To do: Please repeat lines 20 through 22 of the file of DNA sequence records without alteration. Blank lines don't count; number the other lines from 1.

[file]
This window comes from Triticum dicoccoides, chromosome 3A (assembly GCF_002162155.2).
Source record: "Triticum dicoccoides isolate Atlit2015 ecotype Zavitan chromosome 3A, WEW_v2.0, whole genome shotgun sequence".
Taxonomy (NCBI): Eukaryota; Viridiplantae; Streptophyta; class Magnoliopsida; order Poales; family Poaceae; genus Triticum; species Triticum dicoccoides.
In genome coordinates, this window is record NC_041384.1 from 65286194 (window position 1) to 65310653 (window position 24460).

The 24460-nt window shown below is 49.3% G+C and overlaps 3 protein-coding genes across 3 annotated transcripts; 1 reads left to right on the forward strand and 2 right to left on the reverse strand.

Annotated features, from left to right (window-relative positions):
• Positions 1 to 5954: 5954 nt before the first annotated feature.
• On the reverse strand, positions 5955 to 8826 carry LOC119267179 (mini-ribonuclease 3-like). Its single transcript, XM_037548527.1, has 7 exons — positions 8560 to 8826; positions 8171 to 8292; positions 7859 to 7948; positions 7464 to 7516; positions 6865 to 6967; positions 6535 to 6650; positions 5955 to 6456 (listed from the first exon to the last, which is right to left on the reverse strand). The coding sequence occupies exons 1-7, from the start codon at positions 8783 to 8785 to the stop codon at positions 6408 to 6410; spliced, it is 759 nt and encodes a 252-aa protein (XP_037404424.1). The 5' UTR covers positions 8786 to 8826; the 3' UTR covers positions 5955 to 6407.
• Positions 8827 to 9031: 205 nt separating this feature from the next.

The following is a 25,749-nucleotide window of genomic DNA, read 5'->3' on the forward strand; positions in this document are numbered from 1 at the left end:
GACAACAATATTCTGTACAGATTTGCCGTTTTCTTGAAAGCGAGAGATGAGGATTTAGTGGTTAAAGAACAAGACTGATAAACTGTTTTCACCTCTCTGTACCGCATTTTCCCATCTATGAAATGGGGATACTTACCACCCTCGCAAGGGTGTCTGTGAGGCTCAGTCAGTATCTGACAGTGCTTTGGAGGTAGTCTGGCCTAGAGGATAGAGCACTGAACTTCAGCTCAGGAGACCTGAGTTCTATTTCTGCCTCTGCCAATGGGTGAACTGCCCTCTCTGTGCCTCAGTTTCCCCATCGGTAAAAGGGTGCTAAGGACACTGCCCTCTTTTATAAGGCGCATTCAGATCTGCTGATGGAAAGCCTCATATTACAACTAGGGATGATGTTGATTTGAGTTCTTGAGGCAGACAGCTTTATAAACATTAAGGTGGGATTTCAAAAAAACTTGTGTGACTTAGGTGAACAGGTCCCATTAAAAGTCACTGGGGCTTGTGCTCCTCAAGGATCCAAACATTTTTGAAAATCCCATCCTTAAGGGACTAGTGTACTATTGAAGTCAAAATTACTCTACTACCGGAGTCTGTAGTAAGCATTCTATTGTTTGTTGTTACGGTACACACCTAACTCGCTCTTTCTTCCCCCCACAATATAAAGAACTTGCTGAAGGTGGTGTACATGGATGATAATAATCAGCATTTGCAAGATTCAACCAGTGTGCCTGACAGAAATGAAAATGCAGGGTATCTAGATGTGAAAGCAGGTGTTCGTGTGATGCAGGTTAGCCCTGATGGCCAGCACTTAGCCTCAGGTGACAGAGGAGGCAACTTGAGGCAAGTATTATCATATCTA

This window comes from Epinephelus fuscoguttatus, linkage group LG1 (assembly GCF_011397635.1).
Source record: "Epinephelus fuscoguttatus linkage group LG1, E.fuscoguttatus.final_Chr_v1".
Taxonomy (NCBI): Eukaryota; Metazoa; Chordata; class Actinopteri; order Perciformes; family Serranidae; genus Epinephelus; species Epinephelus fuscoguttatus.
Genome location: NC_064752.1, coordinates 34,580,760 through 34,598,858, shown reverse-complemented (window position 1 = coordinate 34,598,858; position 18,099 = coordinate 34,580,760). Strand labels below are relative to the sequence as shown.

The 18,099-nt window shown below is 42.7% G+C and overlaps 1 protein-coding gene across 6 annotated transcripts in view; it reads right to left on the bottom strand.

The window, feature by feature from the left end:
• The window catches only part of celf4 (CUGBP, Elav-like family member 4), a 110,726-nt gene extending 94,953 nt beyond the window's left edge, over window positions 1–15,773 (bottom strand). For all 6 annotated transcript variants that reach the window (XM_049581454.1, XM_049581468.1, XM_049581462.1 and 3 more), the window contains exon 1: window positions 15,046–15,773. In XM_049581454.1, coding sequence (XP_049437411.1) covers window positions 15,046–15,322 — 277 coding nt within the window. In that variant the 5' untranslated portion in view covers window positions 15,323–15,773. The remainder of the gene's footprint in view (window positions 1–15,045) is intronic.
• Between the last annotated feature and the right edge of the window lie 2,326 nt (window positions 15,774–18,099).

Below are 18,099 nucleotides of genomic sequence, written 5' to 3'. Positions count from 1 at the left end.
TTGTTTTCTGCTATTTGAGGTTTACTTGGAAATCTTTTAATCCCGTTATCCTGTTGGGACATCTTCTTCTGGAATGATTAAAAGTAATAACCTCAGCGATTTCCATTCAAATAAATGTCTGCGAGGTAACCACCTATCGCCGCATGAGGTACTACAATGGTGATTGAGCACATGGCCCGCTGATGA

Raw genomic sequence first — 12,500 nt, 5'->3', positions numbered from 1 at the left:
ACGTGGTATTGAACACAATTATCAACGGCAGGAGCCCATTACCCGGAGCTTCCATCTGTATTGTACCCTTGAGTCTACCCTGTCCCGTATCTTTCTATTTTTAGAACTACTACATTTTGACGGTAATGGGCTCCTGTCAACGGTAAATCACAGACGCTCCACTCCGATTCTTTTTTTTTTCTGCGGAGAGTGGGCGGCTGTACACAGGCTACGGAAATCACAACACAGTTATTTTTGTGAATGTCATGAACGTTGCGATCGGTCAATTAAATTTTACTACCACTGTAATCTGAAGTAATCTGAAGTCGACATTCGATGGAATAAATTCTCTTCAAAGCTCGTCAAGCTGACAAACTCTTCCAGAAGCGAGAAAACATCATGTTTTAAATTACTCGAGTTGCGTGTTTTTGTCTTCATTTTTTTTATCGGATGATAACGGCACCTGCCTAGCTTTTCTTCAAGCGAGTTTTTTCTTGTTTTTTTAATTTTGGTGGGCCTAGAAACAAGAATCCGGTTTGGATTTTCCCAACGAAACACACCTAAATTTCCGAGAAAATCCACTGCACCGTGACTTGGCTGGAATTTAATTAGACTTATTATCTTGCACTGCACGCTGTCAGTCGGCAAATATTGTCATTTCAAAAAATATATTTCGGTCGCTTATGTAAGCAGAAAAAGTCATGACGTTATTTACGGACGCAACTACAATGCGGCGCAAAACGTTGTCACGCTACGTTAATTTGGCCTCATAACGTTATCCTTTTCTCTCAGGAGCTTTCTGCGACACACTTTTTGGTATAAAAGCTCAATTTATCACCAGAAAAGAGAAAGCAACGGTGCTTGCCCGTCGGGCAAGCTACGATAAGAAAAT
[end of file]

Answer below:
Below are 18,099 nucleotides of genomic sequence, written 5' to 3'. Positions count from 1 at the left end.
TTGTTTTCTGCTATTTGAGGTTTACTTGGAAATCTTTTAATCCCGTTATCCTGTTGGGACATCTTCTTCTGGAATGATTAAAAGTAATAACCTCAGCGATTTCCATTCAAATAAATGTCTGCGAGGTAACCACCTATCGCCGCATGAGGTACTACAATGGTGATTGAGCACATGGCCCGCTGATGA

Raw genomic sequence first — 12,500 nt, 5'->3', positions numbered from 1 at the left: